Last Night In Soho – Film Review
by Fran Winston
Directed by: Edgar Wright
Starring: Thomasin McKenzie, Anya Taylor-Joy, Matt Smith, Terence Stamp, Diana Rigg
In cinemas October 29th
It is fitting that this love letter to the Swinging Sixties features two of the eras biggest icons in Terence Stamp and Diana Rigg (in her last performance). McKenzie plays Ellie, a fashion student with a sixth sense who is obsessed by the 60s. When she moves into new lodgings, she suddenly finds herself transported back to the era where she inhabits the body of a glamourous aspiring singer called Sandie (Taylor-Joy). Inspired and enamoured by this she looks forward to the evenings when she can travel back to the flamboyant era. But the more time she spends in the past the darker it gets and she soon finds herself, quite literally haunted.
The first thing that will strike you here is the soundtrack. Wright has a history of curating excellent music choices for his movies and this is no exception. Also, the film looks amazing – particularly the scenes in the sixties. You can see Wright’s influences a mile away but unlike some directors, he doesn’t throw in references and Easter Eggs for the sake of it. They all actually work in the context of the story.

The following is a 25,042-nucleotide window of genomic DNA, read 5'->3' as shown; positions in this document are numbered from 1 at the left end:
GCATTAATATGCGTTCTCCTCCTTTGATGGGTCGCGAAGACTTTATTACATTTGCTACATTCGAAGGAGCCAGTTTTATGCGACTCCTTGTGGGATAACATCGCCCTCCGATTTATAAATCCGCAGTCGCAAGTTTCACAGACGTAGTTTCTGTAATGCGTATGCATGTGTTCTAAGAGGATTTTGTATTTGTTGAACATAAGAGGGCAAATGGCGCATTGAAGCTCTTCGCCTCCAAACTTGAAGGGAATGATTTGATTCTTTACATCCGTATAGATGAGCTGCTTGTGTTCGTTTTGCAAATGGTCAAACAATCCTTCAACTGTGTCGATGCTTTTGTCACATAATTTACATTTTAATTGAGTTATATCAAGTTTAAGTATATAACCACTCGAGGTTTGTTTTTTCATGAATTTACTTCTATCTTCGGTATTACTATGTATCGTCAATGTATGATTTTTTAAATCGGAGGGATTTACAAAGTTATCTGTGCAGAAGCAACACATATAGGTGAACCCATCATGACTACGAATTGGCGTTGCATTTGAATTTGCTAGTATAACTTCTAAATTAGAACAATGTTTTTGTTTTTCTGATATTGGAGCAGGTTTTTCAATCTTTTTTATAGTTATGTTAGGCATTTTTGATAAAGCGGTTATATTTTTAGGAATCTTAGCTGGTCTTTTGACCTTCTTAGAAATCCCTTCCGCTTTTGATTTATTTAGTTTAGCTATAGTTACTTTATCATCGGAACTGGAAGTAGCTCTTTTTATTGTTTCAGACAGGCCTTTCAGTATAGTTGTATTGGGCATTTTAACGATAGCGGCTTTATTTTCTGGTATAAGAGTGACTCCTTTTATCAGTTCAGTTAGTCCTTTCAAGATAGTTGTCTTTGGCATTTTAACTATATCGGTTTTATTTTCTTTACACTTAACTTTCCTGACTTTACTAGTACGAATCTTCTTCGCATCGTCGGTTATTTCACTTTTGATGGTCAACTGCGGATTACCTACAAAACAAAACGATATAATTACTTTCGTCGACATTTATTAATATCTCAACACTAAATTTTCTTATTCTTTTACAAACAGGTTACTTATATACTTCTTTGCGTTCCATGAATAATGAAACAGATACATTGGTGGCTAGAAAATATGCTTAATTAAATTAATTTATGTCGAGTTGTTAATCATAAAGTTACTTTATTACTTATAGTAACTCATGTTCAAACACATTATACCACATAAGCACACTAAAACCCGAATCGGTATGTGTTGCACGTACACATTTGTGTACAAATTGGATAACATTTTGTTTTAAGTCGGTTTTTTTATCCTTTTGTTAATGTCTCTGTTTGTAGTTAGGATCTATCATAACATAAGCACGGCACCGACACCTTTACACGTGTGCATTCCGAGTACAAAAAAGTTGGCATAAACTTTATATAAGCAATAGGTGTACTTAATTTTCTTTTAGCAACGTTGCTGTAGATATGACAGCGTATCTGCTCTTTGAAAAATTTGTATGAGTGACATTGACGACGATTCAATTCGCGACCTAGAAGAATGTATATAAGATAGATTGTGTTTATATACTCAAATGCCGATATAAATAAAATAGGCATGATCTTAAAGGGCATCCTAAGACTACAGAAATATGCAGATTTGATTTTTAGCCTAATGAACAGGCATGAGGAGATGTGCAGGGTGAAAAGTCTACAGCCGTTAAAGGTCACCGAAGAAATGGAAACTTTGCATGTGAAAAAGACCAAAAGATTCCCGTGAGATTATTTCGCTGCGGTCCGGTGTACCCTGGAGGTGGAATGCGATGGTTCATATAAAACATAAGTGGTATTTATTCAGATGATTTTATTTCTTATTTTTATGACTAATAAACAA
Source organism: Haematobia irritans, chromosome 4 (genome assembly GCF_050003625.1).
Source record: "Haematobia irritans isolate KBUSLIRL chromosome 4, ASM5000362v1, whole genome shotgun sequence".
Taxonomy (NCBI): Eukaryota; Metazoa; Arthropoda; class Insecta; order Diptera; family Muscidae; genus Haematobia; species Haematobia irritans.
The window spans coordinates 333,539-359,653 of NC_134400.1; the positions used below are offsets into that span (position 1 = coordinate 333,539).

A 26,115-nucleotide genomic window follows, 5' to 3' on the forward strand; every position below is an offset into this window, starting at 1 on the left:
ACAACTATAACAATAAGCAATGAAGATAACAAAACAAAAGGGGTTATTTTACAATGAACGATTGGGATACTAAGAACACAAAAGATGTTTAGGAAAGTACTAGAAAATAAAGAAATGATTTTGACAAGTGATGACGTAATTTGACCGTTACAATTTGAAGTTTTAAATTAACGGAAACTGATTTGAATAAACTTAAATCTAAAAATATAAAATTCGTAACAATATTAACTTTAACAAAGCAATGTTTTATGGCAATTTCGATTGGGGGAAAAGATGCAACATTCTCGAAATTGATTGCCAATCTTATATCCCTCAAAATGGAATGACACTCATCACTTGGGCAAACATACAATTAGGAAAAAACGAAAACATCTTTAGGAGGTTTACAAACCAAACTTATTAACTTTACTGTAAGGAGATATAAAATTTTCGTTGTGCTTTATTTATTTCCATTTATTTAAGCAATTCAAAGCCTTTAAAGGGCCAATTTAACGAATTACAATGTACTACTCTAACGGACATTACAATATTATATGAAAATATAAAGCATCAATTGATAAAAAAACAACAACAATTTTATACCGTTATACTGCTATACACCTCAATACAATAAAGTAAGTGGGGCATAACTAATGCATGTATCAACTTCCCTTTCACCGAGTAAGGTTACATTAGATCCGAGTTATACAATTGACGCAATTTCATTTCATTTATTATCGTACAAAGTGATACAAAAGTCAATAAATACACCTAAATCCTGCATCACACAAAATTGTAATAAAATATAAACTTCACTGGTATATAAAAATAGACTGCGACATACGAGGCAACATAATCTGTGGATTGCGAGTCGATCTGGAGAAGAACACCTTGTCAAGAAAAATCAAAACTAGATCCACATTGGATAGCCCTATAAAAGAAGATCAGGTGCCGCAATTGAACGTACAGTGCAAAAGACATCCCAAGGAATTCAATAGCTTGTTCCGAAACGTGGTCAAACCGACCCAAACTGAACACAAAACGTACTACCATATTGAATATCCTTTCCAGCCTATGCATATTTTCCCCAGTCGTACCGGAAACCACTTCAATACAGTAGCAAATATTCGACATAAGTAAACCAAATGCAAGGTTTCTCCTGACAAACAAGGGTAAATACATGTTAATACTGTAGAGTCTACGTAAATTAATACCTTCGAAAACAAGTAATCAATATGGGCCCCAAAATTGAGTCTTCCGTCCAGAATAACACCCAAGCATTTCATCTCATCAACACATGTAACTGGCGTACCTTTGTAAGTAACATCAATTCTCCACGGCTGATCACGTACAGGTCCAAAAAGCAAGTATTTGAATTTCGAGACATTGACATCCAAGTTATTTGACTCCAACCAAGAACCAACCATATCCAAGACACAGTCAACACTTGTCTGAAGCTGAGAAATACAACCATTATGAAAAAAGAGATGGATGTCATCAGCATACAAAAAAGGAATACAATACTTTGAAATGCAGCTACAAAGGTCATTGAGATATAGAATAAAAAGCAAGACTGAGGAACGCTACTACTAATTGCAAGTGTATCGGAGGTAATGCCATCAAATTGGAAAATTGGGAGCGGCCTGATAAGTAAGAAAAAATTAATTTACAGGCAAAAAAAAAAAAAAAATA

Taylor-Joy is fantastic as Sandie. She brings warmth and depth to a part that could easily have been quite vacuous. She is let down somewhat by McKensie who for the most part plays her role as a wide-eyed ingénue which gets tiresome very quickly. The only way to describe Rigg is delicious. She absolutely relishes this role and Stamp still has a twinkle in his eye that is rather disarming and really works here.
The story starts off very strong but loses its way somewhat in the middle before sucking you back in with a clever twist. Wright does a great job of building two separate worlds although the sixties that he depicts is a very romanticised look at the era rather than the reality. Even in its grubbiest moments, it is still a kaleidoscope of colour and atmosphere which somewhat reduces the impact of the darker segments of the story.
That aside this is a visually impressive and entertaining tale with just enough menace to creep you out. The music is well chosen and apt and you will be singing the soundtrack for days after watching this. With lots of style and plenty of substance, this isn’t flawless but when it’s good, it’s very good.